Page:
1. “Geology” can be defined as the study of the solid Earth, i.e. the rocks of which our planet is composed, and the processes by which they change. Geology can also refer to the study of the solid features of any celestial body (such as the geology of the Moon or Mars).
  2. History of geology can be glanced at “Timeline of geology”.
  3. As we’re interested in achievements of knowledge in the period since Hegel, we must say that the person who studied the Earth in an all-around way was Alexander von Humboldt, 1769-1859. His work is “Cosmos”, based on his extensive travels and studies. There, among other things, he notices similarities between traveling up the mountain and traveling to the poles of the Earth.
    Wegener Expedition-1930 008

    Alfred Wegener

  4. A person who has done the greatest service to geology in XX century was not a geologist by education, but a meteorologist. He is Alfred Wegener, 1880-1930. In 1912 he advanced the theory of continental drift, which, again, was met with derision (as Georges Lemaitre’s “Big Bang”), and was not accepted until 1950’s. The theory hypothesized that the continents are slowly drifting.
  5. Some aspects of geology were popularized by Bill Bryson in his 2003 book “A Short History of Nearly Everything”, Part II: “The Size of the Earth”.
  6. There has not been much science fiction written about geology, or formation of the Earth. I am personally acquainted with 2 novels: “Journey to the Center of the Earth“, by Jules Verne, 1864, and “Plutonia“, by Vladimir Obruchev, published in 1924. Some people also say that the “Red Mars”, “Green Mars”, and “Blue Mars” trilogy, by Kim Robinson, deals with such aspects of geology as terraforming of Mars.

  7. Kola-superdeep-borehole-USSR-postage-stamp

    An image of the future voyages to the center of the Earth. Kola Superdeep!

    Following in the steps of Jules Verne, an important contribution to understanding the structure of the Earth was made by Kola Superdeep Borehole project, started in 1970, and stopped in 1994. The goal was to drill a hole to 15,000 meters. Actual depth achieved was 12,262 meters. Reasons for stopping of the project were: 1) break up of the Soviet Union, hence lack of funding for this purely scientific project; 2) temperatures were rising faster than expected. At the depth achieved, the temperature was 180 Celsius, instead of expected 100 degrees. Some of the scientific results achieved were: 1) specimen of lunar particles brought back to Earth, and those found at the Kola Superdeep, are almost identical. This brings up the question of the origin of the Moon. 2) It seems life on this planet appeared earlier than we thought. At the level of rocks measuring 2.8 billion years old, 14 types of fossilized microorganisms were found. 3) At the level of 9.5 km a layer very rich in minerals was found. For example, there are 78 grams of gold per 1 ton, while commercial production can start at only 34 grams. 4) There was a lot of mineral water at the depth, and it couldn’t come from the surface, as there is a layer of impermeable rock separating it from the surface. 5) A lot of hydrogen gas was found deep down. 6) A new method of drilling was invented, now used widely in drilling for oil. “In the past, drillers quickly spun the entire drillstem so the bit at the bottom could chew the bedrock. Before starting, the Soviets calculated that the tubing would weigh over a million pounds. They could never generate enough torque to rotate that much pipe fast enough to drill through kilometres of granite. So, in 1969, the Soviets invented a rotary bit. It spun by sending pressurized mud down the pipe where it blew through a turbine at the drill head, spinning it 80 revolutions per minute.” (Source).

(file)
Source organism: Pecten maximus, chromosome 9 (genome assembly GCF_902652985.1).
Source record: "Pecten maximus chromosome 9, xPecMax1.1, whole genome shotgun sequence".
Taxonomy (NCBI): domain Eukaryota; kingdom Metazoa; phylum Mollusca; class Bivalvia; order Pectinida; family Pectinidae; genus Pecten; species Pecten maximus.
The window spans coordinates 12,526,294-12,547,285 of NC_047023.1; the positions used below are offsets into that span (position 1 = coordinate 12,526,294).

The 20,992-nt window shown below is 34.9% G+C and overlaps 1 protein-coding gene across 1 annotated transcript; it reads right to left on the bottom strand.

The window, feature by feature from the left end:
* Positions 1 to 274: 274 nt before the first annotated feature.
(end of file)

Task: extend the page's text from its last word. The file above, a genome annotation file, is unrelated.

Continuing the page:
8. Earth poster.svg
    The Earth consists of several layers, about which we really don’t know much. Robert Feynman once remarked that we know more about the interior of the sun than about the interior of the Earth. Hence, we cannot predict such phenomena as earthquakes and volcanic eruptions. However, we do know (or think we know) that the inner core of the Earth is very hot, and that there is a lot of “geothermal” energy there, which we can use to heat our houses, make electricity, etc.
  9. Krafla Geothermal Station

    Iceland is a leader in the use of geothermal energy. This is a power plant at Krafla, Iceland

    Conclusions:p { margin-bottom: 0.1in; line-height: 120%; }a:link { }1) Geology should talk about theory of the origin of the Earth and the Moon, but it prefers to remain silent on that topic. 2) Without expeditions “to the center of the Earth” (the phrase of Jules Verne) we will continue to know very little about the structure, and hence history of our planet. We need projects following in the footsteps of Kola Superdeep, which went only 0.002% to the middle of the Earth. 3) In the present, we can and should make use of geothermal energy for heating our cities, and other energy needs. 4) In the future, geology will lead to “terraforming”, or transformation of the surface and interior of the Earth. 5) For a theory to be true, it must appear as ridiculous to contemporaries. This we see again and again, with theories such as “Big Bang” and idea of continental drift.
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